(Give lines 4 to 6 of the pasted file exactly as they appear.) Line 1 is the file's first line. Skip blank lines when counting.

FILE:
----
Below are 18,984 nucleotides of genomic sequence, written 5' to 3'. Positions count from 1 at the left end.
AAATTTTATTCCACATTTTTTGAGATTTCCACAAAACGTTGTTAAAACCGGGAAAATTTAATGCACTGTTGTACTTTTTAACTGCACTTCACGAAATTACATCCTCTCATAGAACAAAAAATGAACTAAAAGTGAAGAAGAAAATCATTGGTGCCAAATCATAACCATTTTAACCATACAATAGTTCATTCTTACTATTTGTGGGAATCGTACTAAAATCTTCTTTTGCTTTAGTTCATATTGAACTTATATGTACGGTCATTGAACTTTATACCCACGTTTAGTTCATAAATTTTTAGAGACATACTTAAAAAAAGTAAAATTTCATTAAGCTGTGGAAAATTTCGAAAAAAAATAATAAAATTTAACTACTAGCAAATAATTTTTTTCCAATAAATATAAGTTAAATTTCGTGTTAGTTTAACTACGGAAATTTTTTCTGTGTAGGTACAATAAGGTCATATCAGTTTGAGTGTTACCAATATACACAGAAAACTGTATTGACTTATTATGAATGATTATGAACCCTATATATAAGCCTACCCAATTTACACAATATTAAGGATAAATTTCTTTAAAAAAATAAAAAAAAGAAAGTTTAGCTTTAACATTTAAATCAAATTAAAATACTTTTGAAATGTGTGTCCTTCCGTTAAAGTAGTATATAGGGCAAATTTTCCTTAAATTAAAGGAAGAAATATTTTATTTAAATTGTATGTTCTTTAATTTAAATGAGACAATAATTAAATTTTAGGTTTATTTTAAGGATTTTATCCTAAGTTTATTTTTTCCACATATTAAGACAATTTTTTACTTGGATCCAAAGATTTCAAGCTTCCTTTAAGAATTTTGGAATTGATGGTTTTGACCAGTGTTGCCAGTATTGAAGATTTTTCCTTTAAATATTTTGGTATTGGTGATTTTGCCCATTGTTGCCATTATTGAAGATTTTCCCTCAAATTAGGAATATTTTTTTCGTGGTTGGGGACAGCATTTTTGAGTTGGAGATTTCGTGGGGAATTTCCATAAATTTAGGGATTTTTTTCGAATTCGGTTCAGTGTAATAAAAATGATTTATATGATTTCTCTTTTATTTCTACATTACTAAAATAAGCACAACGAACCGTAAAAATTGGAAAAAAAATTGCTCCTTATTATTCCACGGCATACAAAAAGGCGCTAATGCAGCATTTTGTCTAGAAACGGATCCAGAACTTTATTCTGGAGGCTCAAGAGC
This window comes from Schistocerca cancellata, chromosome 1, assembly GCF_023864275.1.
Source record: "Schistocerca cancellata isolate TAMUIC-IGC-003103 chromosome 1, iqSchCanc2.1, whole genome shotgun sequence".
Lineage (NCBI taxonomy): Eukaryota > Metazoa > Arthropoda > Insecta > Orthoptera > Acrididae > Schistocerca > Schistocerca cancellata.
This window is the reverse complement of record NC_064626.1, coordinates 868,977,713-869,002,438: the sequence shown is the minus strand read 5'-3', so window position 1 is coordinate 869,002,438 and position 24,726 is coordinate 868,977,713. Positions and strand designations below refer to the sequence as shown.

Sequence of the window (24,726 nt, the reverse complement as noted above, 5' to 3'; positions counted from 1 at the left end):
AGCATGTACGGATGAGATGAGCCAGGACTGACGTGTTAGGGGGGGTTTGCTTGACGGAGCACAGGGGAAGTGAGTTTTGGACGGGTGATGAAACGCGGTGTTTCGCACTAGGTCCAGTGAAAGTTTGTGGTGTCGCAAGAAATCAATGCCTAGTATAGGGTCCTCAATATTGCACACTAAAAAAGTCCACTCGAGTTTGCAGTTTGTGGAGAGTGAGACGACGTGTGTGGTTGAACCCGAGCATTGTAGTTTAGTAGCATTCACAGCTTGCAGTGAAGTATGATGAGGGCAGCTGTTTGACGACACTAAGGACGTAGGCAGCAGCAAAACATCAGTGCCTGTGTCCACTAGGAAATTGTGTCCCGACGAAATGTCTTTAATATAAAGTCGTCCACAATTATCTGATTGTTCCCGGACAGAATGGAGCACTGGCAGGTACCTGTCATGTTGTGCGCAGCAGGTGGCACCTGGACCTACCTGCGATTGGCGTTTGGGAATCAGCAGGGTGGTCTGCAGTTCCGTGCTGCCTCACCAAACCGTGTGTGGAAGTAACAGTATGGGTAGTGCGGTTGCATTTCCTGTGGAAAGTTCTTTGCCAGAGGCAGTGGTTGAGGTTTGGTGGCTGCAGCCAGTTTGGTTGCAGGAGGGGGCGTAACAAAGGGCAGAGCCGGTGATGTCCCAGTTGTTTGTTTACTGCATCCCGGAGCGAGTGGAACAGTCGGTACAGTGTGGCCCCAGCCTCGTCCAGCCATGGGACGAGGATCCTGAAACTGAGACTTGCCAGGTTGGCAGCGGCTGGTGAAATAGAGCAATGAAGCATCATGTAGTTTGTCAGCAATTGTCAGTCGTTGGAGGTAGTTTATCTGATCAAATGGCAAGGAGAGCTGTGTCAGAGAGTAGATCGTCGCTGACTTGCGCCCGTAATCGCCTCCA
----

Source record: "Schistocerca cancellata isolate TAMUIC-IGC-003103 chromosome 1, iqSchCanc2.1, whole genome shotgun sequence".
Lineage (NCBI taxonomy): Eukaryota > Metazoa > Arthropoda > Insecta > Orthoptera > Acrididae > Schistocerca > Schistocerca cancellata.
This window is the reverse complement of record NC_064626.1, coordinates 868,977,713-869,002,438: the sequence shown is the minus strand read 5'-3', so window position 1 is coordinate 869,002,438 and position 24,726 is coordinate 868,977,713. Positions and strand designations below refer to the sequence as shown.